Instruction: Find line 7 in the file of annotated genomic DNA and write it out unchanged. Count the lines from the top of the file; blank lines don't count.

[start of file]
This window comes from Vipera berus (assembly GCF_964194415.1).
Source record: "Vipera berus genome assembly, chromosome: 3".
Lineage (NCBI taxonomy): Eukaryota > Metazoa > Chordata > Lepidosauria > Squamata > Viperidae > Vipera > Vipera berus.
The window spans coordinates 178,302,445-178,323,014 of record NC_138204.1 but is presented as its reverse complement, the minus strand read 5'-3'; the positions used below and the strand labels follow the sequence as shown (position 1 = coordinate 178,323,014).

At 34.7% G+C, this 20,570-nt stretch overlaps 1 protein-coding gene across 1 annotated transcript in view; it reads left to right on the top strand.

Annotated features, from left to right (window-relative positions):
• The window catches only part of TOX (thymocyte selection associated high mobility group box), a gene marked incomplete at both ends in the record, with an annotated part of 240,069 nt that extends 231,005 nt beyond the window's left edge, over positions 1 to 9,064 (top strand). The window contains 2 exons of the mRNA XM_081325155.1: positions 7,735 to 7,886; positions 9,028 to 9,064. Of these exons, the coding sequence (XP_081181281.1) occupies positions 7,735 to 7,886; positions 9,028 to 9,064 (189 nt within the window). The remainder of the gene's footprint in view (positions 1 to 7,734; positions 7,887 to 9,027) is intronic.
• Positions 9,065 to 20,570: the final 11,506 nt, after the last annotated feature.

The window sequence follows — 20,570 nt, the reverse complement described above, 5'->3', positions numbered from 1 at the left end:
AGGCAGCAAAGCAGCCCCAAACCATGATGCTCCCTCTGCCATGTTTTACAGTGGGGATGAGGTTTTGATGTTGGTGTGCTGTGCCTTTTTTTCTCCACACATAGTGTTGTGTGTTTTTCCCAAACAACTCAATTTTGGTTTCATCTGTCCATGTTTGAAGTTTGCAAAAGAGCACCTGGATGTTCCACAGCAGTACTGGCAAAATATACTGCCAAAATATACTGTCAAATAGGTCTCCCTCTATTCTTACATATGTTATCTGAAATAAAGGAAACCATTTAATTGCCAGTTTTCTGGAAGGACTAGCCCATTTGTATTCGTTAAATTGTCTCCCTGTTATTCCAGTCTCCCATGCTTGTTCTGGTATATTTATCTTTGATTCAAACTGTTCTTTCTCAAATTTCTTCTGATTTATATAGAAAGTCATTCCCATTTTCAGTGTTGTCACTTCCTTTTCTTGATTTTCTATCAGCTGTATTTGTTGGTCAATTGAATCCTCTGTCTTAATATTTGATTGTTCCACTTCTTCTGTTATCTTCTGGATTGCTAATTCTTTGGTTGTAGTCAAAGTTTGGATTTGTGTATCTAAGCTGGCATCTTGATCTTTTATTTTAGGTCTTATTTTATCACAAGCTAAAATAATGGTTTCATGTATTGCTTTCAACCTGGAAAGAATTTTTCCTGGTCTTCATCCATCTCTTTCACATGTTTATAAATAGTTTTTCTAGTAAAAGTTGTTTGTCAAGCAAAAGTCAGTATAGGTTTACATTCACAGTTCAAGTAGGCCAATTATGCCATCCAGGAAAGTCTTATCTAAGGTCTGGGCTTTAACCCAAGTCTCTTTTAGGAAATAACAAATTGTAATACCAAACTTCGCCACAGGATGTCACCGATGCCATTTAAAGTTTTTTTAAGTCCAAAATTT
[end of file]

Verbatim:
• The window catches only part of TOX (thymocyte selection associated high mobility group box), a gene marked incomplete at both ends in the record, with an annotated part of 240,069 nt that extends 231,005 nt beyond the window's left edge, over positions 1 to 9,064 (top strand). The window contains 2 exons of the mRNA XM_081325155.1: positions 7,735 to 7,886; positions 9,028 to 9,064. Of these exons, the coding sequence (XP_081181281.1) occupies positions 7,735 to 7,886; positions 9,028 to 9,064 (189 nt within the window). The remainder of the gene's footprint in view (positions 1 to 7,734; positions 7,887 to 9,027) is intronic.